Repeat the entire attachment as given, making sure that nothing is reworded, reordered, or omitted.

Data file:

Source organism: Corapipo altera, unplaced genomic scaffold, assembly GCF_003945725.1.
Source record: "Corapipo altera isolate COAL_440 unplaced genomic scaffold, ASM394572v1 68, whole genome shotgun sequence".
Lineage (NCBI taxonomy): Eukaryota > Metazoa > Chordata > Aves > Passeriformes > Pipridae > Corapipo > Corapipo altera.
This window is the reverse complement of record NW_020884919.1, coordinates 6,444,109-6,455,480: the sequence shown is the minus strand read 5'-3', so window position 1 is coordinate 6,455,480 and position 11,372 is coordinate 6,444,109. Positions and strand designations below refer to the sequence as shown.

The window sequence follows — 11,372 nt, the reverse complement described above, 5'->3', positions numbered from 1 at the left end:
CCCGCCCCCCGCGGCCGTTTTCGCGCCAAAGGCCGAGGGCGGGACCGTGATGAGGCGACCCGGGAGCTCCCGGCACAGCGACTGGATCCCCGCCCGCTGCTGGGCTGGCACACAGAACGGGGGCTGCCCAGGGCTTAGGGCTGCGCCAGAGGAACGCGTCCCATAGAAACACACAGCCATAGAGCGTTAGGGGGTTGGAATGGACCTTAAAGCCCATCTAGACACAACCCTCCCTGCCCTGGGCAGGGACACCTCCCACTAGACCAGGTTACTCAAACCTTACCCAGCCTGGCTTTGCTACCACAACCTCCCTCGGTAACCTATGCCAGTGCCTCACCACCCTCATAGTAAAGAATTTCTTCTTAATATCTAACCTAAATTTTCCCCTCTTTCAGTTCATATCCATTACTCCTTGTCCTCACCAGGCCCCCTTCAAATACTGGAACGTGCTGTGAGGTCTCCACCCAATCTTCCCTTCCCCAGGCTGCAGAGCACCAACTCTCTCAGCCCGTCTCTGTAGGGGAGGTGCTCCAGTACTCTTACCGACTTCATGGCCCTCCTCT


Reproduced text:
Source organism: Corapipo altera, unplaced genomic scaffold, assembly GCF_003945725.1.
Source record: "Corapipo altera isolate COAL_440 unplaced genomic scaffold, ASM394572v1 68, whole genome shotgun sequence".
Lineage (NCBI taxonomy): Eukaryota > Metazoa > Chordata > Aves > Passeriformes > Pipridae > Corapipo > Corapipo altera.
This window is the reverse complement of record NW_020884919.1, coordinates 6,444,109-6,455,480: the sequence shown is the minus strand read 5'-3', so window position 1 is coordinate 6,455,480 and position 11,372 is coordinate 6,444,109. Positions and strand designations below refer to the sequence as shown.

The window sequence follows — 11,372 nt, the reverse complement described above, 5'->3', positions numbered from 1 at the left end:
CCCGCCCCCCGCGGCCGTTTTCGCGCCAAAGGCCGAGGGCGGGACCGTGATGAGGCGACCCGGGAGCTCCCGGCACAGCGACTGGATCCCCGCCCGCTGCTGGGCTGGCACACAGAACGGGGGCTGCCCAGGGCTTAGGGCTGCGCCAGAGGAACGCGTCCCATAGAAACACACAGCCATAGAGCGTTAGGGGGTTGGAATGGACCTTAAAGCCCATCTAGACACAACCCTCCCTGCCCTGGGCAGGGACACCTCCCACTAGACCAGGTTACTCAAACCTTACCCAGCCTGGCTTTGCTACCACAACCTCCCTCGGTAACCTATGCCAGTGCCTCACCACCCTCATAGTAAAGAATTTCTTCTTAATATCTAACCTAAATTTTCCCCTCTTTCAGTTCATATCCATTACTCCTTGTCCTCACCAGGCCCCCTTCAAATACTGGAACGTGCTGTGAGGTCTCCACCCAATCTTCCCTTCCCCAGGCTGCAGAGCACCAACTCTCTCAGCCCGTCTCTGTAGGGGAGGTGCTCCAGTACTCTTACCGACTTCATGGCCCTCCTCT